It’s not a mistake to transpose your own experiences onto a song (or a poem or a novel or a painting…). It’s inevitable. It’s part of art. But it can be a trap if you’re not careful.
Vin Maskell Wellington St, St Kilda, 1982 Five songs in and I was wrung out. No light, no shade on this album. Black rivers. Serial killers.
Vin Maskell Moggs Creek, Australia, 1983 to 2013 A three-part Stereo Story about family, a beach house, and its records. Part 1: from Glen Miller's Chattanooga Choo Choo to Roxy Music's Love Is The Drug.
Vin Maskell Melbourne, Midnight, November 29, 1982 On a piece of foolscap paper, at my desk in my single-bed bedroom or maybe at the small table in the little kitchen at the end of the long hallway, I wrote a little poem. Nothing special.
Vin Maskell Family room, Melbourne, June 2012 You don’t have to own every song you like. You don’t have to possess all the music you love.
Vin Maskell Point Lonsdale, New Year’s Eve party, 1976 There must have been music. It was New Year’s Eve.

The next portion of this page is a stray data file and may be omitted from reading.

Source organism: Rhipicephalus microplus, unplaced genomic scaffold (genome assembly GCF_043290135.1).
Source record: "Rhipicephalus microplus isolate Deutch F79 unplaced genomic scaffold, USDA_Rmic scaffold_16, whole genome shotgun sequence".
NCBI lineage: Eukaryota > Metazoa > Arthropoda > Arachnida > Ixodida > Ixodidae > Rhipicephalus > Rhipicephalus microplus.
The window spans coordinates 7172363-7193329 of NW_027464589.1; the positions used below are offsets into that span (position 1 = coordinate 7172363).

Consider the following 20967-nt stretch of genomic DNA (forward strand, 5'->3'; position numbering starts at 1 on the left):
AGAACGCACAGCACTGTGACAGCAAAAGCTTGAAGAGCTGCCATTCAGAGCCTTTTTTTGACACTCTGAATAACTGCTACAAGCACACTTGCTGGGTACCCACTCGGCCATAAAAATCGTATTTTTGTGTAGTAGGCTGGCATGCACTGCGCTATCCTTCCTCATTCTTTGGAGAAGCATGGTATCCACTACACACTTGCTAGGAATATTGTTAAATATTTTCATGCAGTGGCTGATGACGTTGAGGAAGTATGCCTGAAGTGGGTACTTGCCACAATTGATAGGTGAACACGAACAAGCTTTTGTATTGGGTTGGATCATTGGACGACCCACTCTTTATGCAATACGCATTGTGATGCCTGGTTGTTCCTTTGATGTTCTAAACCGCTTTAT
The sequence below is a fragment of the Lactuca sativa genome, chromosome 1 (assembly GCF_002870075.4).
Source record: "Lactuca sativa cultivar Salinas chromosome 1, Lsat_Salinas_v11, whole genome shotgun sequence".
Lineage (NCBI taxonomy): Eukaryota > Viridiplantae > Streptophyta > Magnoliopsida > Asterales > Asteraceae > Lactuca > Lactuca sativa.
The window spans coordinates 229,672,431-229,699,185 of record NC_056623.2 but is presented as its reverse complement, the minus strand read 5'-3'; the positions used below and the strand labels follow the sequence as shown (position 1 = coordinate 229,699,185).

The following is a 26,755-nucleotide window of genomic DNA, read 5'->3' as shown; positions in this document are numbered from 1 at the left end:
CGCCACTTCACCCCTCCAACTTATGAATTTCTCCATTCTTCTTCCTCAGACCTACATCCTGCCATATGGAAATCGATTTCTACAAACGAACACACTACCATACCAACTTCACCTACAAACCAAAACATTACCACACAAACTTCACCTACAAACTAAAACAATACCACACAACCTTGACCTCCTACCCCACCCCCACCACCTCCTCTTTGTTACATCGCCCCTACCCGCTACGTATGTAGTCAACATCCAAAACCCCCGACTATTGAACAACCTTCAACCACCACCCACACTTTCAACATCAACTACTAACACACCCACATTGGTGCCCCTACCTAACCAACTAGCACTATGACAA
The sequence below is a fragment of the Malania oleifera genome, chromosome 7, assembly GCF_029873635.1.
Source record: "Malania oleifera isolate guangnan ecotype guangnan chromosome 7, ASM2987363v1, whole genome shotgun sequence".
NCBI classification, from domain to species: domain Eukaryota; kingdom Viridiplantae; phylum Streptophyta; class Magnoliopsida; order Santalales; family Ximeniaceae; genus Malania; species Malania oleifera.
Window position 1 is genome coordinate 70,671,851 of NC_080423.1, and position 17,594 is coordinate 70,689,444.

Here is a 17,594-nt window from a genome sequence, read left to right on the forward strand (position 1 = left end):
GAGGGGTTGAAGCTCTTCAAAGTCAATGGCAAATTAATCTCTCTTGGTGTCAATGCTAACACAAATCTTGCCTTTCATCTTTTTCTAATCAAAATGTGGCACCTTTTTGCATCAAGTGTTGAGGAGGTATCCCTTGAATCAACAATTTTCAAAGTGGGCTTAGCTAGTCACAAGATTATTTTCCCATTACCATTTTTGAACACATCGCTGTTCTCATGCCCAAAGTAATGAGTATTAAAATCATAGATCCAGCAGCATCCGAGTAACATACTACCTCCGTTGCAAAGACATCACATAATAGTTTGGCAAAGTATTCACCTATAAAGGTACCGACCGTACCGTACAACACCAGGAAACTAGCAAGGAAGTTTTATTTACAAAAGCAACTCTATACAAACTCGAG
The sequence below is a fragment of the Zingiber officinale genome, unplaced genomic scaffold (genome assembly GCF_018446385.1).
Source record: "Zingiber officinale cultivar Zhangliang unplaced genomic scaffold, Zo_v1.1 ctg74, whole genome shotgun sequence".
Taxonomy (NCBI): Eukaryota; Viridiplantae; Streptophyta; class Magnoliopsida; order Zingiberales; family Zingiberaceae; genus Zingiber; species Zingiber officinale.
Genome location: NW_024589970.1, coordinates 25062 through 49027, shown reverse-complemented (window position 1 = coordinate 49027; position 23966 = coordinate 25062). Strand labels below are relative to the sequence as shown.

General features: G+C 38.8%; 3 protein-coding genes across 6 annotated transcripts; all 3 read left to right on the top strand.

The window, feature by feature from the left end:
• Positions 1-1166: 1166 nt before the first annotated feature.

Vin Maskell Palliative care hospital ward, Melbourne, 2014 The yellow line takes you to the Multiple Sclerosis ward. Green for Motor Neurone Disease. Blue for Parkinson’s Disease. You keep an eye on the yellow line as you side-step trolleys and wheelchairs, patients and nurses, volunteers and other visitors.
Vin Maskell Geelong, 1971, Melbourne 1974 My eldest brother didn’t own many records. If my memory serves me well, the albums he listened to were by The Beatles, a rebel country songwriter, some Dylan and Clapton, a little art rock, and some English pop by a red-headed protégé of Elton John.
Vin Maskell Local footy ground, Williamstown, Australia Any Sunday morning, 2005 to 2015 We're blokes in our 40s and 50s, jogging around in circles, trying to be teenagers again.
Vin Maskell Newport Bowls Club, Melbourne; September 2015 My mind went blank. No recent song titles came to mind. Hardly any album titles either. I found myself grasping at thin air.